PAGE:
Julius Cæsar, husband and wife

Julius Caesar is credited as being a dictator, revolutionary, Roman general, statesman and great writer of prose. He lived from 100 to 44 B.C. and helped to transform the Roman republic into an empire. Reformation of the Roman government and society, in addition to the transitional use and creation of the Julian calendar, Caesar played a significant role in the development of ancient civilization.

However, Caesar’s reputation does not only reflect his abilities as a great Roman citizen. He is also rumored to have been a bisexual and to have traded sexual favors with others in exchange for political alliances, resources and other items of necessity during his time as a soldier and politician. His actions resemble today’s escort / client relationships, in both passive and active roles. It was said that he was, “Every woman’s husband, every man’s wife.”

Although Roman attitudes were very accepting of homosexual relationships between men, rumors of Caesar’s liaisons were used against him by his enemies, causing Caesar to deny each and every account rumored to be true. However, accurate accounts nearly guarantee that Caesar engaged in at least one mutually beneficial homosexual relationship during his lifetime.

It was very common during Caesar’s time for young men to be partnered up with older, more experienced men of the republic. The young men were mentored by the older men and were often recruited for their beauty. Modern relationships like this usually exist between male escorts and their clients.

As a young man, Caesar trekked to Bithynia as an ambassador sent on a mission to secure the assistance of King Nicomedes IV’s fleet of ships in a war against Roman enemies. Caesar resorted to providing sexual favors to Nicomedes in order to obtain the support the Roman army needed, according to rumors and factual accounts of the time. The lengthy time he spent visiting Nicomedes did nothing to help quash the rumors, once they began. While in the king’s court, he provided services of a male escort to the king, including those of the sexual nature. Caesar’s enemies attempted to use this against him later in life, but their accusations of his previous lifestyle did little to harm his political aspirations and successes. Despite their failure, rumors continued to arise, along with insults like being called the “Queen of Bithynia”.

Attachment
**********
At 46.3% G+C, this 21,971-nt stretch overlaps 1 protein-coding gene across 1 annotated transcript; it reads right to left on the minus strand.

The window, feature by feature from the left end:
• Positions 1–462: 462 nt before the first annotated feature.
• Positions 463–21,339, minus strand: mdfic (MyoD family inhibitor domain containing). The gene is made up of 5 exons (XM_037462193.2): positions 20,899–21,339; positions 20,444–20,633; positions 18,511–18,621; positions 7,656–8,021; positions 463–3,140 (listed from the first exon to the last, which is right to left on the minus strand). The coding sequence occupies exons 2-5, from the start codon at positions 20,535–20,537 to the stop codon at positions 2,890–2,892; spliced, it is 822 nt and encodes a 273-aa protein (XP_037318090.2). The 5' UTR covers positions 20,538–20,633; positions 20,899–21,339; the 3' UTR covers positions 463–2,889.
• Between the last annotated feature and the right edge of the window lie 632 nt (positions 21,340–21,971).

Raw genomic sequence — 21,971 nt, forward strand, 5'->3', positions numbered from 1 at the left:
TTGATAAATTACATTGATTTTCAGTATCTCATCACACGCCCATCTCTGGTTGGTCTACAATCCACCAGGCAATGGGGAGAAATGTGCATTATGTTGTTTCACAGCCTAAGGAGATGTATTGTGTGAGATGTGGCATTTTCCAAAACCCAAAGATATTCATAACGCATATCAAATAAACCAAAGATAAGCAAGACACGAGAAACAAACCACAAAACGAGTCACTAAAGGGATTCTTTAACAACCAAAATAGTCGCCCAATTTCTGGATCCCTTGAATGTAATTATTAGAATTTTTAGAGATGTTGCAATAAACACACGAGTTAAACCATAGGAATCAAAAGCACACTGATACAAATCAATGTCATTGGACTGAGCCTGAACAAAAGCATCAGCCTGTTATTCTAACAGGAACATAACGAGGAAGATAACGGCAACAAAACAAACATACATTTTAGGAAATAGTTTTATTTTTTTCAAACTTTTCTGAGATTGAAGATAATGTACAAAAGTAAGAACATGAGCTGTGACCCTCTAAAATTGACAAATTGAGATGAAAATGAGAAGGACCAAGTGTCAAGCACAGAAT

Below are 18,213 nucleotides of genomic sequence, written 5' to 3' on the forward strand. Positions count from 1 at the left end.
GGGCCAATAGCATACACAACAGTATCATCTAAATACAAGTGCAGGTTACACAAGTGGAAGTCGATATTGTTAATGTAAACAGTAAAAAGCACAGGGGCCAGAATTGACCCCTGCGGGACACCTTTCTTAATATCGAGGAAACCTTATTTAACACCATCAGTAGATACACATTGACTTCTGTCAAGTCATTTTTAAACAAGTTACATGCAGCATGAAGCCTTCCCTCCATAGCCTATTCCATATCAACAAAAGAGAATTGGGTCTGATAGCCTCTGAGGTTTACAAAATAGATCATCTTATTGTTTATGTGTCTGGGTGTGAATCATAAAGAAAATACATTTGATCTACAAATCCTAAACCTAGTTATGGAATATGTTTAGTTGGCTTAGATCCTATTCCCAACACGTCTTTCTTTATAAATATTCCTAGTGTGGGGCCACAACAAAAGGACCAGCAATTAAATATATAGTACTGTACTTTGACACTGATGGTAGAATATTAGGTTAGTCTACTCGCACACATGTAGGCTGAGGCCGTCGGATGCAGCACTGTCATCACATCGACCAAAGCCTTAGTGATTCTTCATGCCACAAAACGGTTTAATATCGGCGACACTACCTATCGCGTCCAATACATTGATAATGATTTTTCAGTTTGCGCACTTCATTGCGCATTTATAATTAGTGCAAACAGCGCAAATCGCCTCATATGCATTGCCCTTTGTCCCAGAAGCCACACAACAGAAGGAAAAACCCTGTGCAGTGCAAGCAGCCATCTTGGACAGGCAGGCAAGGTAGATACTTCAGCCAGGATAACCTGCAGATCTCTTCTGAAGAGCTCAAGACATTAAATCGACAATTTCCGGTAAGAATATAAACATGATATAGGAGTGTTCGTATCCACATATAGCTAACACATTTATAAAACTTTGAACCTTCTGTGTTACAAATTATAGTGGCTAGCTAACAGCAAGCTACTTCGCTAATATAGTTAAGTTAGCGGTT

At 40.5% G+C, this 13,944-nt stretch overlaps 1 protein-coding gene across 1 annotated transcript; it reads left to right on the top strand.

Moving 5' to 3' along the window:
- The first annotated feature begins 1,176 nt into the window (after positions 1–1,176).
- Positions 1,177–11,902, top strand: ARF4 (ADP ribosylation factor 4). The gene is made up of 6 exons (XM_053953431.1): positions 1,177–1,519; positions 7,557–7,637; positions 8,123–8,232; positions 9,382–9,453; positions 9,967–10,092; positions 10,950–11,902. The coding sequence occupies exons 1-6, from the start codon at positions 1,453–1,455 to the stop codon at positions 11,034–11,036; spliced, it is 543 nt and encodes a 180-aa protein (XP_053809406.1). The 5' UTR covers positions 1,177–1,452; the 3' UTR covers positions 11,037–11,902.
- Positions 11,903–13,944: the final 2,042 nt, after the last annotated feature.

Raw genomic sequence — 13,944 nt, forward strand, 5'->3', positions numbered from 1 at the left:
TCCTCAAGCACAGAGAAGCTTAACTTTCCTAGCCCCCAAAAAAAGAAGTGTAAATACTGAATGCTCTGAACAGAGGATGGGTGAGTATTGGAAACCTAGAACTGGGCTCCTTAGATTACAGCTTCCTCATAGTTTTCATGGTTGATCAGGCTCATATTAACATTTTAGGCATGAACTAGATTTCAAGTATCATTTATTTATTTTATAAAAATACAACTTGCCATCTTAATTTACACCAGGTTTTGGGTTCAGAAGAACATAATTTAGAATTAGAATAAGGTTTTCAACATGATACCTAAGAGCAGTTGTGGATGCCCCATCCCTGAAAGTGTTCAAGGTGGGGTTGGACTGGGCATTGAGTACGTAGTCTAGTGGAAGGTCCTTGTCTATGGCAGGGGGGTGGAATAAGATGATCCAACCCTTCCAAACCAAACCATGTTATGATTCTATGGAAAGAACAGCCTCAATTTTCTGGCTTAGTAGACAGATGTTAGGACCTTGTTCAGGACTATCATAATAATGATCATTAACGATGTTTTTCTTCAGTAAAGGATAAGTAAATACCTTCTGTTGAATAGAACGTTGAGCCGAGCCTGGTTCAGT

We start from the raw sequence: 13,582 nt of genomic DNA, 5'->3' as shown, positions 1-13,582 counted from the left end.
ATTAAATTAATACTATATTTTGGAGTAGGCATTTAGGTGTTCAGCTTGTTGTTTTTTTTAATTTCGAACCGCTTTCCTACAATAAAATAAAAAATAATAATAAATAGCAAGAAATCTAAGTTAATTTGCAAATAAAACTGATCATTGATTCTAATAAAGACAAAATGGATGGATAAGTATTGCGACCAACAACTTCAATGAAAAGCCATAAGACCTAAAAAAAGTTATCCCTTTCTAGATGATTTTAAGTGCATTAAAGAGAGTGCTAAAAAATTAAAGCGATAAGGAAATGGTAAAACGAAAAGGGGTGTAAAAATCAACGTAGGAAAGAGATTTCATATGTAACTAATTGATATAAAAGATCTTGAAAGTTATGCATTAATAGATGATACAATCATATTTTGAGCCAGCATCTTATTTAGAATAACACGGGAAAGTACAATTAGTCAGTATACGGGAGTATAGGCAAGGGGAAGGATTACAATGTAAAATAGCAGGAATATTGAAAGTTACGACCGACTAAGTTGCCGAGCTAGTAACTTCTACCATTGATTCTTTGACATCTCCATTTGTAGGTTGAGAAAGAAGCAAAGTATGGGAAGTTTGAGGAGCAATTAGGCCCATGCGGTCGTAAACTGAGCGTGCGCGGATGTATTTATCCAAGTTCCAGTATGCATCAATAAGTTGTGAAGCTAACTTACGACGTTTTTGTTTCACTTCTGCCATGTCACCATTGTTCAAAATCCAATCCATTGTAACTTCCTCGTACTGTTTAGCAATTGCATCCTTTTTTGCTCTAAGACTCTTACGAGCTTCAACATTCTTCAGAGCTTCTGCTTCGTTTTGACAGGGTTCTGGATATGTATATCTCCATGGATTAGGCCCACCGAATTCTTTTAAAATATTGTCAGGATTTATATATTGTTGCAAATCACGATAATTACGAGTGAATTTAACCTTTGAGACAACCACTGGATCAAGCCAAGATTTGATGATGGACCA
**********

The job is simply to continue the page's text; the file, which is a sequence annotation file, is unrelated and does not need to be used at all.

After his experiences in Asia with King Nicomedes IV, Caesar returned to Rome and became an exceptional orator. Information from the time indicates that his high-pitched voice and large gestures made his oratories effective and helped him to prosecute former governors notorious for extortion and corruption. His moral code and good head for business guaranteed him success.

Caesar was also very victorious on the battlefield, culminating in the Gallic defeat, which helped to build the Roman Empire. However, due to recruiting young boys to escort him to battle and the previous rumors relating to Nicodemus, many of his soldiers chanted,

Caesar may have conquered the Gauls,
But Nicodemus conquered Caesar!

Catullus further plagued Caesar with poems factualizing his homosexual relations with Mamurra, an engineer. Catullus accused Caesar of accepting sexual favors in exchange for awarding Mamurra with social promotion.

While Caesar is credited with helping to build the Roman empire, implementing the use of the Julian calendar, promoting science, challenging other politicians and officials to perform their roles according to a higher moral and ethical code, he was consistently taunted with previous indiscretions with men.